It is sad that political games of “gotcha” have obscured the point that John McCain was making on Friday night during the debate. Anyone who has served in the military knows from Eisenhower’s letter that he was putting his own head on the chopping block if the invation of Normandy had not succeeded. He knew he would be relieved, and he was preparing for that eventuality. It is not precisely a “letter of resignation” because officers in command serve at the discretion of their superiors; you don’t just quit and go home in war. In his letter, Eisenhower was clearing the way for his being relieved, which is as close to a letter or resignation as possible under the circumstances. This IS consistent with the spirit of what McCain was saying: a full acceptance of responsibility. It is disheartening to see the petty and superficial analyses that have been generated about McCain’s supposed “mistake”; even the so-called Truth Squad of NBC missed the point. While I don’t know who I’m voting for on Nov 4 yet, I get the point McCain was making – it’s a significant lesson that unfortunately seems to be lost in worthless noise pretending to be wisdom.


  3. JohnMcCainIsaSOCIOPATH says:

    John McCain: Con man. Liar. Habitual deciever. A twister of the truth at every possible opportunity.

    McCain is The ultimate opportunist. He simply CANNOT stop lying; it’s a deep seated character flaw and half of America is buying the story of John Sydney McCain. It is my goal to spread the truth.

    He has been a scoundrel for most of his life. How DARE he mar and reshape one of the greatest acts of the ultimate responsibility (Eisenhowers letter) in US history with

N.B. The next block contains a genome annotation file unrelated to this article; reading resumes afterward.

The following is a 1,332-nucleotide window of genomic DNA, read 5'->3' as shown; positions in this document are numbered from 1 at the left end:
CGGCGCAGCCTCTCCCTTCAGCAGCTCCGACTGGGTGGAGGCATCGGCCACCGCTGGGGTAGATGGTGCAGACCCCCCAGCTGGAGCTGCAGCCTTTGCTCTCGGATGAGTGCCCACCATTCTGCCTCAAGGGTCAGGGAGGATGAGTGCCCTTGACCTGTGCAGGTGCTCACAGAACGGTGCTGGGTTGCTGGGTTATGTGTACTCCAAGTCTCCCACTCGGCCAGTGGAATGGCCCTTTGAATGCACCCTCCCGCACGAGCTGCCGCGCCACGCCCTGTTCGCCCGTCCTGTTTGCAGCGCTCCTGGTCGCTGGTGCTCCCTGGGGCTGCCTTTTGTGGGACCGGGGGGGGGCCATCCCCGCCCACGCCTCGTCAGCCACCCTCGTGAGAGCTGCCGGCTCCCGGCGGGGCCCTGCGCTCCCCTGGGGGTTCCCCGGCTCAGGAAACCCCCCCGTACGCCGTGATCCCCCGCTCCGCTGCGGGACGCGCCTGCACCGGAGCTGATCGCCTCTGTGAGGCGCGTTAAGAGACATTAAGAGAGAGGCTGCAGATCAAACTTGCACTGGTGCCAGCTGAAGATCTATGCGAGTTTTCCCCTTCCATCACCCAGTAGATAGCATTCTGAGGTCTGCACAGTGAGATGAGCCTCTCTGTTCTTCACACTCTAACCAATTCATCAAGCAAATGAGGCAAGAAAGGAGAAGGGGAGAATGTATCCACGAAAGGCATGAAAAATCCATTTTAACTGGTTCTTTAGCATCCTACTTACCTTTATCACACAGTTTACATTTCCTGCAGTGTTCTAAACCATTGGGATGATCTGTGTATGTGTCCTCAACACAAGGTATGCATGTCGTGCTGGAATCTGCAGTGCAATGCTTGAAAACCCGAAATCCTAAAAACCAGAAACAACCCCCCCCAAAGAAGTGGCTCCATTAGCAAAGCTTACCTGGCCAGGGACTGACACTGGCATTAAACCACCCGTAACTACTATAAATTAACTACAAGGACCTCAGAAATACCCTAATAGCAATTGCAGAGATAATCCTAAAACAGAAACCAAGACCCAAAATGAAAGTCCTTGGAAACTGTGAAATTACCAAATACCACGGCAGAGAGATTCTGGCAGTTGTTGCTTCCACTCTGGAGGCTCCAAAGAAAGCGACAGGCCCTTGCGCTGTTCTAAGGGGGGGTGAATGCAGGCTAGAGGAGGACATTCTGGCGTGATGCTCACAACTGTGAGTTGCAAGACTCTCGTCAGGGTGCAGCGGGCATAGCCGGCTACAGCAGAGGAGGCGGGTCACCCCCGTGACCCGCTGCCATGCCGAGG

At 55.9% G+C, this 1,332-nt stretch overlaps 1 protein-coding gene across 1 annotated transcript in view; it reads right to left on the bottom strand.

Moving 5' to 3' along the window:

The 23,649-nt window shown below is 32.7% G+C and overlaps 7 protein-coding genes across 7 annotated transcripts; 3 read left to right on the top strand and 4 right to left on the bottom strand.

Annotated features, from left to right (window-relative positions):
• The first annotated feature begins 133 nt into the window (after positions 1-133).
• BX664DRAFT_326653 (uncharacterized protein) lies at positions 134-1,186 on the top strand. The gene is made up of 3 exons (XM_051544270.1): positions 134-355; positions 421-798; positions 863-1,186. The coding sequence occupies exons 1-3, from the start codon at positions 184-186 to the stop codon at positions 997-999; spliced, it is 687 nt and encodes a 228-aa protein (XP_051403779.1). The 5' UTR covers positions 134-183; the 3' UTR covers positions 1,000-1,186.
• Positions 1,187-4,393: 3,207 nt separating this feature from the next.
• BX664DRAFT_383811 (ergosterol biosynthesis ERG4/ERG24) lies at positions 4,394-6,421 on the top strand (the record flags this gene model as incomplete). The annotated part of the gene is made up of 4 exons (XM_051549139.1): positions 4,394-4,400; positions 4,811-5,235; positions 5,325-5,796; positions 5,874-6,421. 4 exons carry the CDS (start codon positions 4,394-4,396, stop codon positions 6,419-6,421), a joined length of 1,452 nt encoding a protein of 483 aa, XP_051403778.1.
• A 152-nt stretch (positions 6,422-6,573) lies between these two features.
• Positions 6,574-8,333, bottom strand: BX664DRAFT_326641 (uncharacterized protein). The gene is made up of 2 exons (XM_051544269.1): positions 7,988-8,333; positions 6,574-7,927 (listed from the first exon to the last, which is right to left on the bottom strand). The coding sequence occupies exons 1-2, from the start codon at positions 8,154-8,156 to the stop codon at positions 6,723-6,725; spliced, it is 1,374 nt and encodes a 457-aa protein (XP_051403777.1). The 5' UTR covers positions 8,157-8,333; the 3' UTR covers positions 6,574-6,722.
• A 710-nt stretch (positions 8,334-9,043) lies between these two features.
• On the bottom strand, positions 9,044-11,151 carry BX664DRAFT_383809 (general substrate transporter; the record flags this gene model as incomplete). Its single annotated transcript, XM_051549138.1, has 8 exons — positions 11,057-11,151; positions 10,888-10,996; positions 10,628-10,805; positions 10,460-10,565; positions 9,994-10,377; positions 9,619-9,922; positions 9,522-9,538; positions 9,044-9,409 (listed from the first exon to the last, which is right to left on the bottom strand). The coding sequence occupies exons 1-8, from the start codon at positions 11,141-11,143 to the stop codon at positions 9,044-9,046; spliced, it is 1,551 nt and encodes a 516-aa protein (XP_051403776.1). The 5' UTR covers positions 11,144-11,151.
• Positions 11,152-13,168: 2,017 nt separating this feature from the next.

another one of his lies; yet again twisted to make up another story to give him an edge in a presidential debate? Hundreds upon hundreds of men were cut literally in half by machine gun fire that day, to give America freedom. Their guts spilled the beaches of Normandy. Their heads were severed. It was pure horror.

    For McCain to exploit this, proves beyond a shado of a doubt, that Senator John McCain is a despicable human being. His total addiction to lying in the 2008 campaign, and the better part of his polital career after the Keating 5 S&L scandal, that he attempted to cover up, places him at a scoundrel level never seen before, from one seeking the office of President


  4. jd2718 says:

    An Ed moment! I knew he got it wrong, I knew what he meant (and it was an interesting point, but I’m with you, his analogy was off), and I knew this stuff because I read it here, first.

    In case anyone skimmed the post but is reading the comments, go back to the image of the letter, and look at the cross-outs. Amazing stuff.

    Thanks, Ed.


  5. SSFC says:

    McCain certainly understands the point of the two letters, but as a senator and a member of Bush’s party McCain isn’t in a position to call for Dick Cheney to serve as a caretaker president until January. If we could get the man alone in a room with no tape recorders, we’d probably hear a more scathing critique of Bush than Obama could give on the record, but there’s a difference between straight talk, whatever that means, and suicidal honesty.

    Note that the second Eisenhower letter doesn’t blame Franklin Delano Roosevelt.